City Creek Nature Notes – Salt Lake City

March 18, 2017

March 17th

Filed under: Cottonwood tree, Flood retention pond, People, Sounds, Stream — canopus56 @ 7:21 pm

Cottonwoods and Lightning

1:30 p.m. Another extremely warm day. Although the parking lot is full, there are few people on the road. They have, like the chickadees, have dispersed along the length of the road, and the crowded canyon is sufficiently empty to evoke a feeling of solitude. The stream roars and water at the flood retention pond now is one-third full. Although the canyon is empty, on the drive out of the canyon along Bonneville Drive and the State Capitol Building, I am seventeenth in a line of pleasure driving cars. This route was originally developed by the City in the early 1900s as a scenic pleasure drive for horse carriage rides to draw tourists off the transcontinental trains, and in the 1910s, the road was improved to accommodate the new automobile tourists.

In Thoreau’s “Journal” on March 17th, 1854, he observes green shoots growing on a south facing bank where snow has partially melted. On March 17th, 1857, he hears a woodpecker and notes green plants grow in puddles between snow banks. On March 17th, 1858, hears bluebirds, sees the season’s first flicker, and sees a robin and a redwing. On March 17th, 1860, he sees flock of shelddrakes.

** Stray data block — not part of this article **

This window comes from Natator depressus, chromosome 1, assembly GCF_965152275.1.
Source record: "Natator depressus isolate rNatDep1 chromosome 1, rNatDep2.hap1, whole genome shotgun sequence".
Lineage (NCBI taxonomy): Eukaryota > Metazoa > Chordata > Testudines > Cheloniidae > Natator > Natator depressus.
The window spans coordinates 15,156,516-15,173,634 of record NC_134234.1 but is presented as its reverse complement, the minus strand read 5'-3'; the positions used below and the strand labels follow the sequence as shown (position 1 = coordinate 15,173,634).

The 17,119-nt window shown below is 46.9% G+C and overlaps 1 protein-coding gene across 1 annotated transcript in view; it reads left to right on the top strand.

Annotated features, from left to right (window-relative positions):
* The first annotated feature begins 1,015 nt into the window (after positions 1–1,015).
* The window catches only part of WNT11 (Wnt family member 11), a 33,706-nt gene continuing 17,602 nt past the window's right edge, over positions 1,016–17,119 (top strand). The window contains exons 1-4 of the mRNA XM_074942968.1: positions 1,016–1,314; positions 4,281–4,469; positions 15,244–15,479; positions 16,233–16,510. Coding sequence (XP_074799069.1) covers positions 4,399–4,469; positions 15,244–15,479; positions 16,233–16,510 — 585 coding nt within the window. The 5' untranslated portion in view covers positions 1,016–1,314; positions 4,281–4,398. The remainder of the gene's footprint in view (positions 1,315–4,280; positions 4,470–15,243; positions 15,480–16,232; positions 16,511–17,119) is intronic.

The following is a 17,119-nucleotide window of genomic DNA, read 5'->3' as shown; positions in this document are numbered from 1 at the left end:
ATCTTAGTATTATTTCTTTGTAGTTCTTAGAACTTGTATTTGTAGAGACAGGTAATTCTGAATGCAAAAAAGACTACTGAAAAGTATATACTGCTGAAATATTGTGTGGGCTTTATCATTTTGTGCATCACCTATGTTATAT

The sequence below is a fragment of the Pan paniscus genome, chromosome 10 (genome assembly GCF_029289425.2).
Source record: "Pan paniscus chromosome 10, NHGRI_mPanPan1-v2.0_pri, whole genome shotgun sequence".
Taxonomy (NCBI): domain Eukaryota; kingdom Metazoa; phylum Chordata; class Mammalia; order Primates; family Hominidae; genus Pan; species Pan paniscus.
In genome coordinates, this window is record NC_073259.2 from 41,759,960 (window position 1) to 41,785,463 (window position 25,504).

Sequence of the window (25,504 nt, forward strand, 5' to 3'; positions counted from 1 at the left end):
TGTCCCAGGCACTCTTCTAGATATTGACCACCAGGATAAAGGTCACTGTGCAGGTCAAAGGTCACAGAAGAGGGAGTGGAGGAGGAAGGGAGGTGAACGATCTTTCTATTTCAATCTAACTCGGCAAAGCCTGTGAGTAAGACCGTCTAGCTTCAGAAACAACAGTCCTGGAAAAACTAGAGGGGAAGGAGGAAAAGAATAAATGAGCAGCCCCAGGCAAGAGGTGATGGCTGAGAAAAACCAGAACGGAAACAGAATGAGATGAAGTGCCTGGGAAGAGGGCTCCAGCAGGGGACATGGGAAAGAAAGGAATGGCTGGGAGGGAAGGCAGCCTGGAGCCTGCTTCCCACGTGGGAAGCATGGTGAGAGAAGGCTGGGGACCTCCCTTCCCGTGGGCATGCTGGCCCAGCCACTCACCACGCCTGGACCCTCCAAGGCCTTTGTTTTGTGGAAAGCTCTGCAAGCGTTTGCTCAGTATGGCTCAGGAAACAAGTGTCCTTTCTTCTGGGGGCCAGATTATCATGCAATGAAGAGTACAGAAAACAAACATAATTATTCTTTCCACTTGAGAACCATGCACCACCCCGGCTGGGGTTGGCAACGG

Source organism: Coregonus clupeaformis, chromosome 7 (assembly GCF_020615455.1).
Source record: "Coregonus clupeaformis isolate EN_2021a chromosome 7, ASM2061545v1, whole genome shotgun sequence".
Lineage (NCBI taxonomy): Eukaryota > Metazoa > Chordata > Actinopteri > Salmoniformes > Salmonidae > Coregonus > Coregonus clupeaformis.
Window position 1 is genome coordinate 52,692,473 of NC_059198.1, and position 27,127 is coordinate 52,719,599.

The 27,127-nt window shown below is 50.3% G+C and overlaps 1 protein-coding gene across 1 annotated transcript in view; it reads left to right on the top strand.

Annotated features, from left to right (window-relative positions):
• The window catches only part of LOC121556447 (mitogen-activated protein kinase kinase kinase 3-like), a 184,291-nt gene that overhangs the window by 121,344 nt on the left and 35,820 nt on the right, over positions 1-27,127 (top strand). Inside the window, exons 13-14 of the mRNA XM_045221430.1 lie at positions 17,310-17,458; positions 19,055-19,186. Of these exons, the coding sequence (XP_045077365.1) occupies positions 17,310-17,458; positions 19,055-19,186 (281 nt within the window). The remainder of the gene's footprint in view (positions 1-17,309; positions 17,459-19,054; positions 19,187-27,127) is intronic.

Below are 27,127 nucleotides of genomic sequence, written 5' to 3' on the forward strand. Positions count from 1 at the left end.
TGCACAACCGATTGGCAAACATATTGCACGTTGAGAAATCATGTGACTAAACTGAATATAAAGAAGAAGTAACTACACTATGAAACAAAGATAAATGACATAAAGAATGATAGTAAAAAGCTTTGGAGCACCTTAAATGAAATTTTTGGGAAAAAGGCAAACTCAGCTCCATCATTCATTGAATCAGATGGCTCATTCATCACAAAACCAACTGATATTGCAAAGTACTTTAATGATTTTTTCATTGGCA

A portion of the largest mountain cottonwood trees in the first mile are either dead or dying. Those with the largest trunks are also the tallest trees within the first mile, and typically they reach about one-hundred feet in height. Cottonwoods live to be at most 160 years old (Werstak, Fig. 5(a), p. 23). What causes morbidity in these giants? Do they simply grow so high that the physics of raising water one-hundred feet above the ground will no longer sustain their biological requirements? Do they succumb to disease? Three tall cottonwoods in the first 1.2 miles suggest to me that lightening is the principal cause of their demise. Some years ago, I saw one now dead hundred-foot tall cottonwood tree on the south wall of the canyon shortly after it had been hit by lightening. The next day it was still smoking, and it was the tallest tree within several hundred feet. Two equally tall cottonwoods adjacent to each other near picnic site 7 are still alive, but they both have large tracks of missing bark that spiral down the main trunk. On December 23, 1853, Thoreau in his journal described a similar spiral caused by lightening hitting a pine tree. My own speculation is that cottonwoods do not die from old age or disease. They die because as they age they grow to be too tall, and they become the biological lightening rods of the canyon.

On March 17th, 1915, two weather bureau officers began snow-shoeing into upper City Creek Canyon in order to measure the depth of the snow pack (Salt Lake Tribune). They took over 296 snow depth measurements using a hand snow drill (Salt Lake Tribune, March 17, 28, 1915, Salt Lake Telegram, March 31, 1915).

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